Fatty acid synthase gene is up-regulated by hypoxia via activation of Akt and sterol regulatory element binding protein-1

Eiji Furuta, Sudha K Pai, Rui Zhan, Sucharita Bandyopadhyay, Misako Watabe, Yin-Yuan Mo, Shigeru Hirota, Sadahiro Hosobe, Taisei Tsukada, Kunio Miura, Shuichi Kamada, Ken Saito, Megumi Iiizumi, Wen Liu, Johan Ericsson, Kounosuke Watabe
Cancer Research 2008 February 15, 68 (4): 1003-11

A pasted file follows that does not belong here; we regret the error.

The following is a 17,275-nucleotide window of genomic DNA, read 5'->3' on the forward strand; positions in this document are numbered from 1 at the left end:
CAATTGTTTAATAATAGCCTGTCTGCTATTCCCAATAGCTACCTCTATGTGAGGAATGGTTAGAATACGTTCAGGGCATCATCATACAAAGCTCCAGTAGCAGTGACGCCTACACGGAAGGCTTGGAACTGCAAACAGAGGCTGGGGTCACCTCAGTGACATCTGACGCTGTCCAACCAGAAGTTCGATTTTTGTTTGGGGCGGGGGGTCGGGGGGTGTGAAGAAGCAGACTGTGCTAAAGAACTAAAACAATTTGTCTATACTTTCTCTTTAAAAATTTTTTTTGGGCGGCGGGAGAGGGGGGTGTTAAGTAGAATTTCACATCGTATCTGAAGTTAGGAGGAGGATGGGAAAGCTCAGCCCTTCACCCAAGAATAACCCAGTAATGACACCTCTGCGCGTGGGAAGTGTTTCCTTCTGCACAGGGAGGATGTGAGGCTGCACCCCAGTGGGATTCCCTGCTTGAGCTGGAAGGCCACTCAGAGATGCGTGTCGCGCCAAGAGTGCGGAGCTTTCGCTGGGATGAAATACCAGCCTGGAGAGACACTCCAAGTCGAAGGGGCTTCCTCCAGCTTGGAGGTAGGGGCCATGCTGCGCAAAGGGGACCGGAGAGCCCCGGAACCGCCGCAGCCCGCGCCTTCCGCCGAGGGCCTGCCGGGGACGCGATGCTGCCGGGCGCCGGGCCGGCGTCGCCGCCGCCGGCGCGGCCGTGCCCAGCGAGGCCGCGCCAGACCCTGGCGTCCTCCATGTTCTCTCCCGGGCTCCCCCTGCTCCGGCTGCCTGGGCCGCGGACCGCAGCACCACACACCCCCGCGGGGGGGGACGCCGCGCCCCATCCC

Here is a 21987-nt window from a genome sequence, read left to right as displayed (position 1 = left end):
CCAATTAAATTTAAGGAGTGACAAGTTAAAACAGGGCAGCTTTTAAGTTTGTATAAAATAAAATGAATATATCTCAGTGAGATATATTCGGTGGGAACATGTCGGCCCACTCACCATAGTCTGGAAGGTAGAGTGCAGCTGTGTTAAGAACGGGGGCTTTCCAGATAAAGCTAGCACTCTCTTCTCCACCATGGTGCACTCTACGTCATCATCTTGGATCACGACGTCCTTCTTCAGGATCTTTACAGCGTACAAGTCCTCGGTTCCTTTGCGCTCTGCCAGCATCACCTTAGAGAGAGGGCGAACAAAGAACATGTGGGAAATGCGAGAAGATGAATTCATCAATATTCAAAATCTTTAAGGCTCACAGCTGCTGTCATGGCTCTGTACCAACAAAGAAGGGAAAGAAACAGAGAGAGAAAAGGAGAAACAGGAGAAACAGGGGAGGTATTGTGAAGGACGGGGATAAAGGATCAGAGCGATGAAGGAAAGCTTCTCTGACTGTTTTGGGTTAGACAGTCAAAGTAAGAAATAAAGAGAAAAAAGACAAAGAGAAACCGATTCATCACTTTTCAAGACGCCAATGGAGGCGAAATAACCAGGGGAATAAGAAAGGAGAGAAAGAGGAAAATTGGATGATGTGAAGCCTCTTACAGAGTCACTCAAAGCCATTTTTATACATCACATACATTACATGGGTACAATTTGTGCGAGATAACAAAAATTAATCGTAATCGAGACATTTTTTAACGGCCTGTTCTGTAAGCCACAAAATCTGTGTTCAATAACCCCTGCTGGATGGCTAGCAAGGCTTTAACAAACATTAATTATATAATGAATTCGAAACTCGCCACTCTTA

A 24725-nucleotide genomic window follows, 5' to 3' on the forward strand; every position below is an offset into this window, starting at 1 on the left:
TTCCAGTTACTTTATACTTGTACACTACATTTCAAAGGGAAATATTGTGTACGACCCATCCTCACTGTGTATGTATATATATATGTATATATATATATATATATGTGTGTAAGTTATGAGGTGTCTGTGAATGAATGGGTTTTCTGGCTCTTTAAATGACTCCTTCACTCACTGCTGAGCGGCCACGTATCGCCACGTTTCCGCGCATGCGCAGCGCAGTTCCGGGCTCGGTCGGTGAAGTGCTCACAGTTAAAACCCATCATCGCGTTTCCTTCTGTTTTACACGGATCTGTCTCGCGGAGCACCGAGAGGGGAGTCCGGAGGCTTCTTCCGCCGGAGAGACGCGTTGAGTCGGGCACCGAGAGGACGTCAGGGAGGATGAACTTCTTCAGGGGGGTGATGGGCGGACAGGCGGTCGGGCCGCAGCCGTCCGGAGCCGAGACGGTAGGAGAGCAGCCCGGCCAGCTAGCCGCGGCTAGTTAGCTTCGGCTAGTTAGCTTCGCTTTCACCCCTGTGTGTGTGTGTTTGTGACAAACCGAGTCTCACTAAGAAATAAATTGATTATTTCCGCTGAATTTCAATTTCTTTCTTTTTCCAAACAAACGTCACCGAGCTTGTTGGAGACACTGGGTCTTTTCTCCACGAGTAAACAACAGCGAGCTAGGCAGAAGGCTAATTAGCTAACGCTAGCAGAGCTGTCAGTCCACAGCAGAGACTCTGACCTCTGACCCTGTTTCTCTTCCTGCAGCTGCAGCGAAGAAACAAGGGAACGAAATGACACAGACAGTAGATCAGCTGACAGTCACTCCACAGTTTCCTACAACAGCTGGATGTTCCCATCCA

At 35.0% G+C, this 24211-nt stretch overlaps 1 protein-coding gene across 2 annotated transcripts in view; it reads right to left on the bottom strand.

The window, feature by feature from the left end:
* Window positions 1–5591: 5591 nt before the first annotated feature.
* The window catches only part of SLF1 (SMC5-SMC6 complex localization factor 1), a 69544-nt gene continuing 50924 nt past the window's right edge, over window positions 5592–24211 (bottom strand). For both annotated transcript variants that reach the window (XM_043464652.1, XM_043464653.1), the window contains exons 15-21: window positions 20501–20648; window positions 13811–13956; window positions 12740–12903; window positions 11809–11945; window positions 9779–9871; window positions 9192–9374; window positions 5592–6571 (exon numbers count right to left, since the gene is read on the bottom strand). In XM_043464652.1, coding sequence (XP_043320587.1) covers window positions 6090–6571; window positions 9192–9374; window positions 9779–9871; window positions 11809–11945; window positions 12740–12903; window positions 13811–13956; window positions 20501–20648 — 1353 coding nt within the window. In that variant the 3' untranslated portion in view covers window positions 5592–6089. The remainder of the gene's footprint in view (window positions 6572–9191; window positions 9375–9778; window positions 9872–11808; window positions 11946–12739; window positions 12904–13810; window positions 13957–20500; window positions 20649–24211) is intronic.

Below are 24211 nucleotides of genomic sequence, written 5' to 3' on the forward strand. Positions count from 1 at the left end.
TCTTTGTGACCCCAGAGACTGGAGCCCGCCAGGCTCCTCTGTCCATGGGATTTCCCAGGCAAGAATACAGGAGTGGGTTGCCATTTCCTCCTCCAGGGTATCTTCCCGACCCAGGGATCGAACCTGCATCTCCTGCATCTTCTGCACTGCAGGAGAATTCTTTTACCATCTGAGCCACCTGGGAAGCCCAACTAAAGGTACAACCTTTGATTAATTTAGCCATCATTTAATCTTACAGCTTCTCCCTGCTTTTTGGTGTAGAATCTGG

The fatty acid synthase (FAS) gene is significantly up-regulated in various types of cancers, and blocking the FAS expression results in apoptosis of tumor cells. Therefore, FAS is considered to be an attractive target for anticancer therapy. However, the molecular mechanism by which the FAS gene is up-regulated in tumor cells is poorly understood. We found that FAS was significantly up-regulated by hypoxia, which was also accompanied by reactive oxygen species (ROS) generation in human breast cancer cell lines. The FAS expression was also activated by H(2)O(2), whereas N-acetyl-L-cystein, a ROS inhibitor, suppressed the expression. We also found that the hypoxia significantly up-regulated sterol regulatory-element binding protein (SREBP)-1, the major transcriptional regulator of the FAS gene, via phosphorylation of Akt followed by activation of hypoxia-inducible factor 1 (HIF1). Moreover, our results of reporter assay and chromatin immunoprecipitation analysis indicate that SREBP-1 strongly bound to the SREBP binding site/E-box sequence on the FAS promoter under hypoxia. In our xenograft mouse model, FAS was strongly expressed in the hypoxic regions of the tumor. In addition, our results of immunohistochemical analysis for human breast tumor specimens indicate that the expressions of both FAS and SREBP-1 were colocalized with hypoxic regions in the tumors. Furthermore, we found that hypoxia-induced chemoresistance to cyclophosphamide was partially blocked by a combination of FAS inhibitor and cyclophosphamide. Taken together, our results indicate that FAS gene is up-regulated by hypoxia via activation of the Akt and HIF1 followed by the induction of the SREBP-1 gene, and that hypoxia-induced chemoresistance is partly due to the up-regulation of FAS.

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